Code-switching at a bilingual school in Costa Rica
Mellom, Paula Jean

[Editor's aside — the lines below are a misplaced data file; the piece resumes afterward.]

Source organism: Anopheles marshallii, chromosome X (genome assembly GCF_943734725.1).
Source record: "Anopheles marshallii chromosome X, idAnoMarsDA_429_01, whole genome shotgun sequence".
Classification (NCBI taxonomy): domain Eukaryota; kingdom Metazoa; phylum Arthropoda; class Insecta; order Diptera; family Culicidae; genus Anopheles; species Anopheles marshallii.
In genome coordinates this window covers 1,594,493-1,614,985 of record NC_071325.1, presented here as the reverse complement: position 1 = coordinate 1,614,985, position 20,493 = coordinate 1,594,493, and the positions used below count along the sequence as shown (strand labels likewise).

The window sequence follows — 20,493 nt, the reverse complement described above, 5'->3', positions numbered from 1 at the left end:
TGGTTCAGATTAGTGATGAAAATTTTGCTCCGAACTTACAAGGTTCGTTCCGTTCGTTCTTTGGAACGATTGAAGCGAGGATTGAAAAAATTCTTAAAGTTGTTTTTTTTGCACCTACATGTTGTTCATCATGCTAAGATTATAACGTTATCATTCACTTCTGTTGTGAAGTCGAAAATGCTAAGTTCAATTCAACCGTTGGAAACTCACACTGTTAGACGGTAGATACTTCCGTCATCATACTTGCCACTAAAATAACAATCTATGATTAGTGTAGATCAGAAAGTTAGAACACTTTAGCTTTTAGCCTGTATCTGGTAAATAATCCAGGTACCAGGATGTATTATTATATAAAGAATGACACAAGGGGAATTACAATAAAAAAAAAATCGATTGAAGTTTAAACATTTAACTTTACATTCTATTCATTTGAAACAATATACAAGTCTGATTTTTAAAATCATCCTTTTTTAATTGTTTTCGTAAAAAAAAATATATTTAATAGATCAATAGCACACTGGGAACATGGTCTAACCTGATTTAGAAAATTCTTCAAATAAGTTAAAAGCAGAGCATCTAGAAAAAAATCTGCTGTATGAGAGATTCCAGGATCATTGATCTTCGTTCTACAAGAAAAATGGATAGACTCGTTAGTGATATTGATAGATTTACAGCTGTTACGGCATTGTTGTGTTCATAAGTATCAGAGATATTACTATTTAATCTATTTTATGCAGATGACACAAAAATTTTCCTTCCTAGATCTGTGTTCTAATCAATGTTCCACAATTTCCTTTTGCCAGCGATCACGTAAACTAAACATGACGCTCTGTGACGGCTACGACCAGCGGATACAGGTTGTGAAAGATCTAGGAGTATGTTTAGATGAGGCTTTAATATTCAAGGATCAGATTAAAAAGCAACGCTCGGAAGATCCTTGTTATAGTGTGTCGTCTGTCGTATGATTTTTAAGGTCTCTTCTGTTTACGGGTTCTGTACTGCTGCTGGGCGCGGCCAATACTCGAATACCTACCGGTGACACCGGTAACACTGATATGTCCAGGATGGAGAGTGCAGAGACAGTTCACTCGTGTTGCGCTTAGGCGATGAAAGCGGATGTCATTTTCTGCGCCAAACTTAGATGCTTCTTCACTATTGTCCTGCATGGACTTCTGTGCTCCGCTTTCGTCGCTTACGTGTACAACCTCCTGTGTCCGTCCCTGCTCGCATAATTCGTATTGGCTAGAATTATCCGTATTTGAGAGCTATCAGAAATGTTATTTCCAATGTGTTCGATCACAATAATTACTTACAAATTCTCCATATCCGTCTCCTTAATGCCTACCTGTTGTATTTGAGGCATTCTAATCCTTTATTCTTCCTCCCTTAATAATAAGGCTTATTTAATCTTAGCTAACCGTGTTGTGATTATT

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In language contact situations such as that precipitated by human migration and globalization, heteroglossia and language shift occur where traces of what had been two or more separate linguistic codes begin to mix. And because language and identity are inextricably intertwined, this language mixing has serious implications for the construction of identities of the peoples caught in the linguistic borderlands. The history of US involvement in Central America and the current economic dependence of Costa Rica on the United States have created a certain ambivalence among Costa Ricans regarding English because while those who speak English wield enormous cultural and economic capital in a rapidly changing global economy, there exists a resistance to becoming American. In order to understand how this tension impacts the construction of identity one must take a critical eye to the issues of linguistic dominance and resistance in ESOL classrooms. This dissertation examines examples of intertextuality and how the L1-Spanish students at an elite bilingual school in rural Costa Rica utilize code-switching to entextualize the English texts present in advertising and popular music into their discourse. Further analysis focuses on the code-switching strategies these students use to construct their own and others’ identities in interaction. In the analysis, I have identified three participant roles mediator, model student and compañero, and I examine how the students go about co-constructing those roles in interaction. I look closely at participant constellations (who's talking to whom and their assigned and perceived role in the class), topic of interaction (both discursive and metadiscursive) and the sequential or functional triggers of code-switches. The final analysis chapter looks at negotiated code-switching strategies bilingual students utilize to scaffold for one another in interaction. The study offers a new way of viewing competence of bilingual speakers that does not devalue the multiple linguistic resources that the children bring with them to the classroom.